Out - triangulation. In - New Improved Triangulation with more Bill in Billary.
Hillary Clinton has a problem. The left doesn't think she's liberal or progressive enough. Having had a taste of full on progressivism in president Obama, the far left is not likely to want to let it go. In their eyes Obama did not go far enough, and a Hillary Clinton presidency in 2016 would actually represent a step back towards the center in their view. The left would rather select an Elizabeth Warren type as their nominee. So Hillary needs their votes. But Hillary's problem does not end there.
Hillary has a problem with the right and possibly the center as well. As Karl Rove pointed out on Fox News this morning, She beats out Christie, Jeb Bush and Rand Paul by roughly 50 - 41 each in a poll conducted on the presidential election recently. Rove suggested that the 50% represents a ceiling for Hillary since she can't seem to surpass it no matter who the opponent is, and in each case, those opponents still have a number of unknowns about them. Hillary on the other hand is a known commodity. She's at her support ceiling right now. There's no guarantee she can remain there.
What to do? Bill Clinton perfected triangulation but everyone is onto that trick, so the Clintons may have come up with a newer approach to winning voters that borrows from president Obama's be everything to everyone when campaigning. It's the 2-for-1 package approach. The notion is that when you get Hillary, you also get Bill. They'll argue that when you had Bill, you also had Hillary too. It's a partnership.
From a campaign perspective, it allows Bill to tack right to pick up voters while Hillary can continue to pander to the left. Bill can drag voters over from the right and the center. It pushes that potential ceiling upwards from 50% to a more winnable ceiling level. The Clintons together, can be everything to everyone.
As evidence, Bill Clinton has taken a stand against voter ID laws.
AUSTIN, TEXAS (NNPA) – Former President Bill Clinton praised President Lyndon B. Johnson for signing the 1964 Civil Rights Act and the 1965 Voting Rights Act into law, but said the progress that stemmed from those landmark measures are being undermined by Republican-led efforts to suppress the vote.“We’re here because the Civil Rights Act and the Voting Rights Act made it possible for Jimmy Carter, Bill Clinton and Barack Obama to be president of the United States,” Clinton said to loud applause during a speech last Wednesday that was part of a 3-day celebration of the 50th anniversary of the 1964 Civil Rights Act.Clinton said 10 states require some form of state-issued ID before allowing voters to cast a ballot. Last year, the U.S. Justice Department sued Texas and North Carolina over their voter ID laws, charging that undercut voter participation by Blacks and Latinos....Supporters of the ID laws say they are needed to curb voter fraud. But the Justice Department and civil rights groups said voter fraud is minimal....Calling Johnson a “son of the South,” Clinton described him as “a Texan bred with the state’s outsized ambitions (who) saw limitless possibilities in the lives of other people like him, who just happened to have a different color skin.” He said, “Just as Abraham Lincoln stewarded the 13th Amendment through Congress, Johnson’s leadership embodies the power of the presidency to redeem the promise of America,” Clinton said in his speech here.But that promise took a beating last year when the U.S. Supreme Court invalidated Section 5 of the Voting Rights Act, the provision that requires states with a history of discrimination to pre-clear any voting-related changes with the Justice Department or a federal court in Washington, D.C. before implementing them.Clinton criticized the ruling that was decided by the court’s conservative majority.“Any time you erect a barrier to political participation [by people] … based on their race or their physical capacity or their income … it undermines the spirit of the Civil Rights Act and the Voting Rights Act,” he said.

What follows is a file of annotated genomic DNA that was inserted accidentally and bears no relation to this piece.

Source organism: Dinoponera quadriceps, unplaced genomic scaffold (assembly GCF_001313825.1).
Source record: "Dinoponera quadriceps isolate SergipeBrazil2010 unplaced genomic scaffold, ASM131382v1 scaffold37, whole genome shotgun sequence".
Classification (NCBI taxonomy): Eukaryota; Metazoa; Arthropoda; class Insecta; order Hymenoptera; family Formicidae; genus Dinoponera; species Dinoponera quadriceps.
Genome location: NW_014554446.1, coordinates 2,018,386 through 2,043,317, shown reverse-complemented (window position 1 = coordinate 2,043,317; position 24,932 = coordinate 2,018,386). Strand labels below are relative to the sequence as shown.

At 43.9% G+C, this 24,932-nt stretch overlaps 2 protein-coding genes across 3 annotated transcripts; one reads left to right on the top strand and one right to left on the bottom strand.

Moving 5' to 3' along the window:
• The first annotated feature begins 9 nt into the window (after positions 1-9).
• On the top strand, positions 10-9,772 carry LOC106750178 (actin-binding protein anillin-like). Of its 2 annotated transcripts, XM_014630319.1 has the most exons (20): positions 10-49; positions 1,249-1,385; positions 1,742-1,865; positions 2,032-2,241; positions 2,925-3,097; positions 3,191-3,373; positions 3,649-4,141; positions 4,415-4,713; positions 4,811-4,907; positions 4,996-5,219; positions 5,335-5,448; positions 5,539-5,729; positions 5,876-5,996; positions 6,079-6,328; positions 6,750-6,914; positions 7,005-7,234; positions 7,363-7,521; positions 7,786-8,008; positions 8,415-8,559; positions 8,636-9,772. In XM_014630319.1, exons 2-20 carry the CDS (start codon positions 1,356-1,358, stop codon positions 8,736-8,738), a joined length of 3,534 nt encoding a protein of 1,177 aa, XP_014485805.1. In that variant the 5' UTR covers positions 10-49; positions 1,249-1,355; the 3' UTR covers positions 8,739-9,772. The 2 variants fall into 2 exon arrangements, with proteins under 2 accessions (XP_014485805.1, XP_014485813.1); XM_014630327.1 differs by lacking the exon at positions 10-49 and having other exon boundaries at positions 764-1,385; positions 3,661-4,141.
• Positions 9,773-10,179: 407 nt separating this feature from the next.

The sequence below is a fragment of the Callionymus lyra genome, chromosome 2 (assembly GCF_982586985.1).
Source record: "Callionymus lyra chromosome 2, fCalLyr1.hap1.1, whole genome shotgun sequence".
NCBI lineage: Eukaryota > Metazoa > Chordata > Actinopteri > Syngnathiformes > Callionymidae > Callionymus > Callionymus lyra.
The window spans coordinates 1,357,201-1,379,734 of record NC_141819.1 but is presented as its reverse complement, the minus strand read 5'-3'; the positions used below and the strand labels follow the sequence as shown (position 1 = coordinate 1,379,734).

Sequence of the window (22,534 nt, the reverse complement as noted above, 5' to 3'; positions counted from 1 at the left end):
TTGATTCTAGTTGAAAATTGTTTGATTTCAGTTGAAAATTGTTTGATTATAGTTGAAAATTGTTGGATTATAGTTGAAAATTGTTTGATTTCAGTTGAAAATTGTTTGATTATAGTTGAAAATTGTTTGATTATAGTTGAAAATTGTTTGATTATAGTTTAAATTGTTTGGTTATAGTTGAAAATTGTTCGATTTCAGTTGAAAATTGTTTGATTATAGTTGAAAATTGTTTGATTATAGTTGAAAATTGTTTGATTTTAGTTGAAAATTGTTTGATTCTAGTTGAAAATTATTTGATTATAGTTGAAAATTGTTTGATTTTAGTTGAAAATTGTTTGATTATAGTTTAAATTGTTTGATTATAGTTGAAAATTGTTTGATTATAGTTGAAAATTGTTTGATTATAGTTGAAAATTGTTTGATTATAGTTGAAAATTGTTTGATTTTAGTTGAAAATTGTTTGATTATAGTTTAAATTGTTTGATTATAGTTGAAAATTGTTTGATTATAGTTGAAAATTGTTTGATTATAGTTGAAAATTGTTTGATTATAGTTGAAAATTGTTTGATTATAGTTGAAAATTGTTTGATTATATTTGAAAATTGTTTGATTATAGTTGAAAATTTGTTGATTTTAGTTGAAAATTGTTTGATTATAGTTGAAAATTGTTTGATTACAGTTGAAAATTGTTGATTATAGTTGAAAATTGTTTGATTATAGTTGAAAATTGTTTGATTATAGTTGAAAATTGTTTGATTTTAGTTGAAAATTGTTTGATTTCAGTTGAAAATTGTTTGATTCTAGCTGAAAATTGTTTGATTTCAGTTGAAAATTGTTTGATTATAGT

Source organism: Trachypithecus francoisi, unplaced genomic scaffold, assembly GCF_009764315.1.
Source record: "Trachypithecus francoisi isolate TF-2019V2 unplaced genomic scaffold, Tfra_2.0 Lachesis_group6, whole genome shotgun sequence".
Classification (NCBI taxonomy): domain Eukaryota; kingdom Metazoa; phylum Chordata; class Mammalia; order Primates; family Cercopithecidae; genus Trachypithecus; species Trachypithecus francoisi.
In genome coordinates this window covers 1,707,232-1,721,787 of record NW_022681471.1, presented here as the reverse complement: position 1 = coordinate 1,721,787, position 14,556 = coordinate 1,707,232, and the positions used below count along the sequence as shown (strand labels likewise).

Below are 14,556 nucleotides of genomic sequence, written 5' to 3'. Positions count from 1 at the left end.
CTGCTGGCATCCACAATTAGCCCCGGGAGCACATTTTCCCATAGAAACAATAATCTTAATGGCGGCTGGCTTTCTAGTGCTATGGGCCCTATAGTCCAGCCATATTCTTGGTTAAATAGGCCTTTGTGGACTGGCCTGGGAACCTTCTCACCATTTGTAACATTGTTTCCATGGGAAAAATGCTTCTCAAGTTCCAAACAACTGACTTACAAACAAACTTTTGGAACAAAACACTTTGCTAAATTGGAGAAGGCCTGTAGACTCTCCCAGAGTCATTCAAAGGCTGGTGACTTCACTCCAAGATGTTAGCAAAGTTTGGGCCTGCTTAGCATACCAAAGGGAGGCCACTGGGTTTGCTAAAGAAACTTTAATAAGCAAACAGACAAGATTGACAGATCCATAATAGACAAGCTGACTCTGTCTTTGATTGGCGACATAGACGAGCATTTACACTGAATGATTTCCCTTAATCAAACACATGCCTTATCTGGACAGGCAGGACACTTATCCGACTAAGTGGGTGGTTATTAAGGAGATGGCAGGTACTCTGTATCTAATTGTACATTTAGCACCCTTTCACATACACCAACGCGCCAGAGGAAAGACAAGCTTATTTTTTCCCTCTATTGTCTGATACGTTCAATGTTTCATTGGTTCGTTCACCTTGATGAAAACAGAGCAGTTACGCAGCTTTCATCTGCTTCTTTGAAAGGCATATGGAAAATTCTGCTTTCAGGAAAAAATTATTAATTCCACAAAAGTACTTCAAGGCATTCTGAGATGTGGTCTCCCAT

Voter ID laws are something a lot of conservatives bristle at because of privacy, especially in light of the NSA scandals of the last year. Bill's argument about it setting back the civil rights efforts provides cover to Hillary to argue to the left that he means it with respect to civil rights progress. He's framed his argument that way. But Bill meanwhile can peel off some youthful libertarian support from the GOP that might otherwise support a Rand Paul worldview by tacking to the right in his argument when faced with a different audience. It won't change the opinions of those concerned with the issue of voter fraud - a predominantly Democrat driven problem - but it doesn't need to do so. It just needs to attract those who are concerned about an overly intrusive government. A lot of Tea Party supporters can identify with that notion.
The Clintons don't really want to be everything to everyone. They just want to do enough to win another election. From that perspective, this new approach to electioneering is brilliant and it isn't yet being countered by the GOP who may not even recognize that the 2-for-1 approach will present a formidable challenge to any GOP nominee.